A quick slap-dash post while this is newsy, and perhaps matching the sloppiness of media reporting yesterday about 55 Broadway receiving Grade I listed status. Most of the reports I saw or heard touted it at the time of opening(1929), as being “London’s tallest building” when what they meant to say was London’s tallest office block, St. Pauls remaining London’s tallest for some time to come. The word “skyscraper” was much bandied, ironically I hope. No matter, I was quite surprised that it wasn’t Grade I already.
55 Broadway is the headquarters of London Transport and sits atop St James’s Park underground station. It was built between 1927 and 1929 and designed by the legendary modernist architect Charles Holden (nb: great link). A few years later, Holden extended the record for London’s tallest office block when he designed another iconic building: University of London’s Senate House.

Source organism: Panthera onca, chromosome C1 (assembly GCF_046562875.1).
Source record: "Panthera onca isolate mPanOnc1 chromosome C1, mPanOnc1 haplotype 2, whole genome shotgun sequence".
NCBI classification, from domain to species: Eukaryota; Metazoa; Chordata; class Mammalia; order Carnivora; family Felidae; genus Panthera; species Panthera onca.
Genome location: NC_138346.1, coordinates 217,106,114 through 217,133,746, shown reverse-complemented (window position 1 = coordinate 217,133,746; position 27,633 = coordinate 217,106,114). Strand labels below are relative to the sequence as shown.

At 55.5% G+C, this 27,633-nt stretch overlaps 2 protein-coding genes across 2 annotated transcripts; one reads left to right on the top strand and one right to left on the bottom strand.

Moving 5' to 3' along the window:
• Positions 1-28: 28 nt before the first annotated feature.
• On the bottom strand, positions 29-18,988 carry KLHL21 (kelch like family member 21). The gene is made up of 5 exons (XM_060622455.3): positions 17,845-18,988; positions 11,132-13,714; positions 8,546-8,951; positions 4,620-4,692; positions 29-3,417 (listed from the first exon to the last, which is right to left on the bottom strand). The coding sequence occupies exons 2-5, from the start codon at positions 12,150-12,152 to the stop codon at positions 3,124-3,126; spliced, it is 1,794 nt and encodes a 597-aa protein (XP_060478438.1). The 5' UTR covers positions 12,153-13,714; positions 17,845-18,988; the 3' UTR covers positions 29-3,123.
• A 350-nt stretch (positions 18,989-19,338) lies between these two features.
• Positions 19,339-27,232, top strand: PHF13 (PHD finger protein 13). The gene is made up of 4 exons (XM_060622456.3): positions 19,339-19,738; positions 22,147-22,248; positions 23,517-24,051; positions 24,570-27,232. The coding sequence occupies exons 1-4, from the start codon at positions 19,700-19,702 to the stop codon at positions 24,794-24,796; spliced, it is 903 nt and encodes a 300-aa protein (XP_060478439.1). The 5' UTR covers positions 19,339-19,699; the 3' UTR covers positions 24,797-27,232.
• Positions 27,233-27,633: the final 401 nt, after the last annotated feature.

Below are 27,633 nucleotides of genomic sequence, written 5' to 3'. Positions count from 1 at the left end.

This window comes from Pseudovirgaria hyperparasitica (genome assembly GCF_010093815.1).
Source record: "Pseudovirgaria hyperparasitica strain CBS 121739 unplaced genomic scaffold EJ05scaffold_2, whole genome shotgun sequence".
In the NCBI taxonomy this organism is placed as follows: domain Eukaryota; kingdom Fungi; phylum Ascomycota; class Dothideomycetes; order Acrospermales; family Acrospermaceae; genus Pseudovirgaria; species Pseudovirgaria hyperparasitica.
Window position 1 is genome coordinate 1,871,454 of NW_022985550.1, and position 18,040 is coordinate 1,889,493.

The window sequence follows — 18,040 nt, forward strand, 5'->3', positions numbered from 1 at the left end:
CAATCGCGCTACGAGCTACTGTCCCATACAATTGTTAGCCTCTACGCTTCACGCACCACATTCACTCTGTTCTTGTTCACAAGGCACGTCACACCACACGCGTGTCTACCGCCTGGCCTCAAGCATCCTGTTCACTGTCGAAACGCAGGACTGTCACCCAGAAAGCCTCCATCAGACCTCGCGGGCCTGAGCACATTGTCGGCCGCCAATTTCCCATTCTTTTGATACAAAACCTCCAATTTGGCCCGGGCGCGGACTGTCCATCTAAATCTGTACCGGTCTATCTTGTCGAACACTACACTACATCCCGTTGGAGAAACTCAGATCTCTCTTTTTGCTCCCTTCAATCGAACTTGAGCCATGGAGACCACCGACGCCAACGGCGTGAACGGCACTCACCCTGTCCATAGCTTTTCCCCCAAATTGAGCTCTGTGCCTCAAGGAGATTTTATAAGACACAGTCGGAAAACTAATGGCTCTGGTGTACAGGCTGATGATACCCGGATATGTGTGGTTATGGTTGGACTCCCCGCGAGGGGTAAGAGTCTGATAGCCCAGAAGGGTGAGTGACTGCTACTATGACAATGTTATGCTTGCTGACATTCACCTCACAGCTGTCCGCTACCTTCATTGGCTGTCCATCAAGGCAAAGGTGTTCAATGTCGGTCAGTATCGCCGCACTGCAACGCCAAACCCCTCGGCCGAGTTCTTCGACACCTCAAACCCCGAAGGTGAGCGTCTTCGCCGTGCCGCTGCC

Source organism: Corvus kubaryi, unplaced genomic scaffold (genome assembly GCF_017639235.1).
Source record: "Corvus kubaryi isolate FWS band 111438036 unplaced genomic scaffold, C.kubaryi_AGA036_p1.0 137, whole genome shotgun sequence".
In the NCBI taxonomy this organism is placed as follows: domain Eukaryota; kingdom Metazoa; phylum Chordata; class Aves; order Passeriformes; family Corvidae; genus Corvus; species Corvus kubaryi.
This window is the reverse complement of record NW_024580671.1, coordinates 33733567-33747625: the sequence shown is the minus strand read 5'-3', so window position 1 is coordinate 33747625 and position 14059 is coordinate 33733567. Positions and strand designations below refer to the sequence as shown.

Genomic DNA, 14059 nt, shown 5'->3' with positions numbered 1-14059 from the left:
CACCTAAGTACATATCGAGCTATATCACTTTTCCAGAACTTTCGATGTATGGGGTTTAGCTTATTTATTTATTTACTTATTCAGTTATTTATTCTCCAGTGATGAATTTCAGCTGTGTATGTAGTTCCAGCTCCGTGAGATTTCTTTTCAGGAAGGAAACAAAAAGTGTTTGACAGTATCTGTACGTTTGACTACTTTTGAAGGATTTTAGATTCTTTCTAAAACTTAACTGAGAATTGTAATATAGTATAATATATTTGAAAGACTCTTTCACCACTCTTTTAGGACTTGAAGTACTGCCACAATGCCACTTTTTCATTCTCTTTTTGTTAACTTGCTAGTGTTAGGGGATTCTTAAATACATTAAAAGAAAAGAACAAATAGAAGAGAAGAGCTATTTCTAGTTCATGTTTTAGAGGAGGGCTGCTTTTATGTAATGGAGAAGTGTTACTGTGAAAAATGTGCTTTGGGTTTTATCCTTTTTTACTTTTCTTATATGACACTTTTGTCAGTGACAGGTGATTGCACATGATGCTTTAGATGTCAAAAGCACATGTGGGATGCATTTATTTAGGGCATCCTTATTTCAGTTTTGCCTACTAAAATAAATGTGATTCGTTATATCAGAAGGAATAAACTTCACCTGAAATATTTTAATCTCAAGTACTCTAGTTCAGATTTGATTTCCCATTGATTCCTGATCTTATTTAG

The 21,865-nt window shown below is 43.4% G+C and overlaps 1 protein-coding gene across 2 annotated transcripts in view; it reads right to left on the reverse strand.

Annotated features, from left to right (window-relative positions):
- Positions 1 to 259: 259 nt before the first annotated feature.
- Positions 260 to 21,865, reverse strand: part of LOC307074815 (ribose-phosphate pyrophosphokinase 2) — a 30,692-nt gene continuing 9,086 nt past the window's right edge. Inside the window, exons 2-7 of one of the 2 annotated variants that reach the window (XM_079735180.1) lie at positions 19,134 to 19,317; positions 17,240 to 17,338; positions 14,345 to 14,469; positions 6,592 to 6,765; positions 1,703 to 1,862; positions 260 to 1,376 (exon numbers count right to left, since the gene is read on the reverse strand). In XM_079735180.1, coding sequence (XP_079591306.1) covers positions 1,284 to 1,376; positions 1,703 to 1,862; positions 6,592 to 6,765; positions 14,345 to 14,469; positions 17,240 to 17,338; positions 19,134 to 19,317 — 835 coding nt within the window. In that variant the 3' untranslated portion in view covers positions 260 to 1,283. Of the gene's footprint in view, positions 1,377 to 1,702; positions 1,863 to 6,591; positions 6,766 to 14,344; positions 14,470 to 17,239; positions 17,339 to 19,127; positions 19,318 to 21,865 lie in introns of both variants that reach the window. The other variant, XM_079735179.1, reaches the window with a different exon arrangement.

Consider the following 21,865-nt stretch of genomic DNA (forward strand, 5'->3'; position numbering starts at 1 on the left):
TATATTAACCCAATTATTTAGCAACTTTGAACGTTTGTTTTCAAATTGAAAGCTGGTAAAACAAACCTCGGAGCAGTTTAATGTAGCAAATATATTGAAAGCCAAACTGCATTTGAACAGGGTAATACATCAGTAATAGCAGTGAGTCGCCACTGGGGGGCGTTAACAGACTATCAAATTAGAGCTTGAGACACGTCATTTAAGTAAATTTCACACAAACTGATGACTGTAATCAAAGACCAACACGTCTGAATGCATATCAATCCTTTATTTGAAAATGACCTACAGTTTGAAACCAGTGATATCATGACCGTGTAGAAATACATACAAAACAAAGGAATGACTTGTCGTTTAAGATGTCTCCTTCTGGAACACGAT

But probably Holden is better known for many of London’s art deco style tube stations, particularly in the suburbs. He also designed the wholly subterranean Piccadilly Circus station with its circular concourse. All of this wonderful work was the result of his close collaboration with Frank Pick, the visionary managing director of the then Underground Group. The best part of a century later, we tend to take these wonderful public buildings for granted.
Coincidentally, and as luck would have it, the V&A (in conjunction with RIBA) currently have an exhibition of Charles Holden’s preparatory sketches for his underground designs. More details here. (scroll down a bit). The show ends on 13 February, don’t miss it.